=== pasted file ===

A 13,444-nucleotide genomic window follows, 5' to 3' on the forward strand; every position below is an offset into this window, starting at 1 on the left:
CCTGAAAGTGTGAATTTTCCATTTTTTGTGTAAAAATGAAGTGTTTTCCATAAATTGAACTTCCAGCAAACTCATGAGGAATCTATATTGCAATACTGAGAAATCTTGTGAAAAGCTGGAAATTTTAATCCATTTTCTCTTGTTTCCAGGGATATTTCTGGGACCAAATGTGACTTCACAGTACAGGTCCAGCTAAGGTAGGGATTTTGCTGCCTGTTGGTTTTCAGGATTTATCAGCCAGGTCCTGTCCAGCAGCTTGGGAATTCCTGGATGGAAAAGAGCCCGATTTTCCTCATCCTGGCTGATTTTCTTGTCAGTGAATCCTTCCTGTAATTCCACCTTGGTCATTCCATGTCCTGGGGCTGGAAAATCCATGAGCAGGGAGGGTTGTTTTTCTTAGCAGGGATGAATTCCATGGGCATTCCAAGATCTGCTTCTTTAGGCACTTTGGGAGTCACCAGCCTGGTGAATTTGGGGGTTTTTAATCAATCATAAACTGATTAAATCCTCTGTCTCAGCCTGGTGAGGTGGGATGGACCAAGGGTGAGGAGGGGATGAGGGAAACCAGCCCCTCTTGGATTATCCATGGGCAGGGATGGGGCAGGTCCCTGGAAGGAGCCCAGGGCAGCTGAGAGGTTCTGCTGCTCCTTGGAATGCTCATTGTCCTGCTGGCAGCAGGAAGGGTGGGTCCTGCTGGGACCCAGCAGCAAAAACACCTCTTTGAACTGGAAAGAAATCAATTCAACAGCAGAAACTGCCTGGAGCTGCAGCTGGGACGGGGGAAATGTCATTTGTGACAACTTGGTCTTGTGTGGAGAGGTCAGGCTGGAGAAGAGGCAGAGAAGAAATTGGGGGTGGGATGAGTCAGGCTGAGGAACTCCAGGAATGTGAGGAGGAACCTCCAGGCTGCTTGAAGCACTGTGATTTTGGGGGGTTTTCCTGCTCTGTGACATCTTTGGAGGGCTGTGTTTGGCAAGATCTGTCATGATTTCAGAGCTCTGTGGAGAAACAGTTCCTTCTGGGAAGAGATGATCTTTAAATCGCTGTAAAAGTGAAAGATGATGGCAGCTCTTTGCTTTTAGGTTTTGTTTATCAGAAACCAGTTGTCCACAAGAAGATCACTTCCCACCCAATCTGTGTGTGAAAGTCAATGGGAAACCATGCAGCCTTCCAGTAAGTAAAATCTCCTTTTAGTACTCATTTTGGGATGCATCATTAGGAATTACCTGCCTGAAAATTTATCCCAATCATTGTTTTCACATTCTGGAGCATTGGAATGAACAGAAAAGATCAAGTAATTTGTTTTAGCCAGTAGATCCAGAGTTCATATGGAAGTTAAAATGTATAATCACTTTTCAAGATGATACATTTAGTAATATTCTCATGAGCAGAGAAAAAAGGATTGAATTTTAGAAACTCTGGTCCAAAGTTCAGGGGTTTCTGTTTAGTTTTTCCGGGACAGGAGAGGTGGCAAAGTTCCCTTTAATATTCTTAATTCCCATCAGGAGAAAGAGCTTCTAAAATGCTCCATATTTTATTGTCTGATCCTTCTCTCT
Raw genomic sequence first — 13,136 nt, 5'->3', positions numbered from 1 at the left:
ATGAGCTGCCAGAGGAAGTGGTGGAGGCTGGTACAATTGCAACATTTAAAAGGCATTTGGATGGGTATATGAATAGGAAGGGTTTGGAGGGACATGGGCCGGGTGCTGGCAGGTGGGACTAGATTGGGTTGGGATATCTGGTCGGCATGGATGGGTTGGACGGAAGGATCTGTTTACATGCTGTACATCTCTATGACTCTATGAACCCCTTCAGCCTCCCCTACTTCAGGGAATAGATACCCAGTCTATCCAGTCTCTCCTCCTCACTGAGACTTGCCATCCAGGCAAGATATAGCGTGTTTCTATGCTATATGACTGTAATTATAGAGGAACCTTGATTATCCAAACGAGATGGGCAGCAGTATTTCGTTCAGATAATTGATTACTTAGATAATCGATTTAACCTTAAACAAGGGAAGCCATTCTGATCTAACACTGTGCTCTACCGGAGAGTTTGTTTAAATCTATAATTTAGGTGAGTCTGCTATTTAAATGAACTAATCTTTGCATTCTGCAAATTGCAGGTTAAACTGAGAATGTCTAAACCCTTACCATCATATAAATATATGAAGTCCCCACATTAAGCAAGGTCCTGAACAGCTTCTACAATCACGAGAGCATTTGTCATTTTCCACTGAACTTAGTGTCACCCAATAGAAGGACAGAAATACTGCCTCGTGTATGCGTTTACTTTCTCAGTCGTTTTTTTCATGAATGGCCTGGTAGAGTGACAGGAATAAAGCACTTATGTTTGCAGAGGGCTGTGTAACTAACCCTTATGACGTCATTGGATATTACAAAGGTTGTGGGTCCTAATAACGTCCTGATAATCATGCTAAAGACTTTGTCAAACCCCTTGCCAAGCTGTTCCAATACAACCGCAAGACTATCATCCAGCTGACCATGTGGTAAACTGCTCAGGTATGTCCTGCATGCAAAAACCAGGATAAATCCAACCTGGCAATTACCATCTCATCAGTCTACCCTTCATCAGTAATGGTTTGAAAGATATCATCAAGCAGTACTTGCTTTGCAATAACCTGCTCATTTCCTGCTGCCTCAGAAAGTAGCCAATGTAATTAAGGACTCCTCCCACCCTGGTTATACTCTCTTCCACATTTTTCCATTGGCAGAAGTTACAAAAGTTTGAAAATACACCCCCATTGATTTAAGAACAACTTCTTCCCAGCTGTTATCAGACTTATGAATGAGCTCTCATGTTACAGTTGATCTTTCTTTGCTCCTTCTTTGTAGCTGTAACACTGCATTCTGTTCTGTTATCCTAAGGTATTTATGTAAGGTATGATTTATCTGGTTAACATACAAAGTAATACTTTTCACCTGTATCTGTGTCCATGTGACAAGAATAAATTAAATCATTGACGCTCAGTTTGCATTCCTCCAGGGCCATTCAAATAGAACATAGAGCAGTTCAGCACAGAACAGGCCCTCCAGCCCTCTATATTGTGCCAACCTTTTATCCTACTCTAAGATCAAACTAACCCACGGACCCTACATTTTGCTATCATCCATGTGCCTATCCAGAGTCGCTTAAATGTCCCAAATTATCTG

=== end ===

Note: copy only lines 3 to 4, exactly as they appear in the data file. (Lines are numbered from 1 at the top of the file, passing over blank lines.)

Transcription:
Raw genomic sequence first — 13,136 nt, 5'->3', positions numbered from 1 at the left:
ATGAGCTGCCAGAGGAAGTGGTGGAGGCTGGTACAATTGCAACATTTAAAAGGCATTTGGATGGGTATATGAATAGGAAGGGTTTGGAGGGACATGGGCCGGGTGCTGGCAGGTGGGACTAGATTGGGTTGGGATATCTGGTCGGCATGGATGGGTTGGACGGAAGGATCTGTTTACATGCTGTACATCTCTATGACTCTATGAACCCCTTCAGCCTCCCCTACTTCAGGGAATAGATACCCAGTCTATCCAGTCTCTCCTCCTCACTGAGACTTGCCATCCAGGCAAGATATAGCGTGTTTCTATGCTATATGACTGTAATTATAGAGGAACCTTGATTATCCAAACGAGATGGGCAGCAGTATTTCGTTCAGATAATTGATTACTTAGATAATCGATTTAACCTTAAACAAGGGAAGCCATTCTGATCTAACACTGTGCTCTACCGGAGAGTTTGTTTAAATCTATAATTTAGGTGAGTCTGCTATTTAAATGAACTAATCTTTGCATTCTGCAAATTGCAGGTTAAACTGAGAATGTCTAAACCCTTACCATCATATAAATATATGAAGTCCCCACATTAAGCAAGGTCCTGAACAGCTTCTACAATCACGAGAGCATTTGTCATTTTCCACTGAACTTAGTGTCACCCAATAGAAGGACAGAAATACTGCCTCGTGTATGCGTTTACTTTCTCAGTCGTTTTTTTCATGAATGGCCTGGTAGAGTGACAGGAATAAAGCACTTATGTTTGCAGAGGGCTGTGTAACTAACCCTTATGACGTCATTGGATATTACAAAGGTTGTGGGTCCTAATAACGTCCTGATAATCATGCTAAAGACTTTGTCAAACCCCTTGCCAAGCTGTTCCAATACAACCGCAAGACTATCATCCAGCTGACCATGTGGTAAACTGCTCAGGTATGTCCTGCATGCAAAAACCAGGATAAATCCAACCTGGCAATTACCATCTCATCAGTCTACCCTTCATCAGTAATGGTTTGAAAGATATCATCAAGCAGTACTTGCTTTGCAATAACCTGCTCATTTCCTGCTGCCTCAGAAAGTAGCCAATGTAATTAAGGACTCCTCCCACCCTGGTTATACTCTCTTCCACATTTTTCCATTGGCAGAAGTTACAAAAGTTTGAAAATACACCCCCATTGATTTAAGAACAACTTCTTCCCAGCTGTTATCAGACTTATGAATGAGCTCTCATGTTACAGTTGATCTTTCTTTGCTCCTTCTTTGTAGCTGTAACACTGCATTCTGTTCTGTTATCCTAAGGTATTTATGTAAGGTATGATTTATCTGGTTAACATACAAAGTAATACTTTTCACCTGTATCTGTGTCCATGTGACAAGAATAAATTAAATCATTGACGCTCAGTTTGCATTCCTCCAGGGCCATTCAAATAGAACATAGAGCAGTTCAGCACAGAACAGGCCCTCCAGCCCTCTATATTGTGCCAACCTTTTATCCTACTCTAAGATCAAACTAACCCACGGACCCTACATTTTGCTATCATCCATGTGCCTATCCAGAGTCGCTTAAATGTCCCAAATTATCTG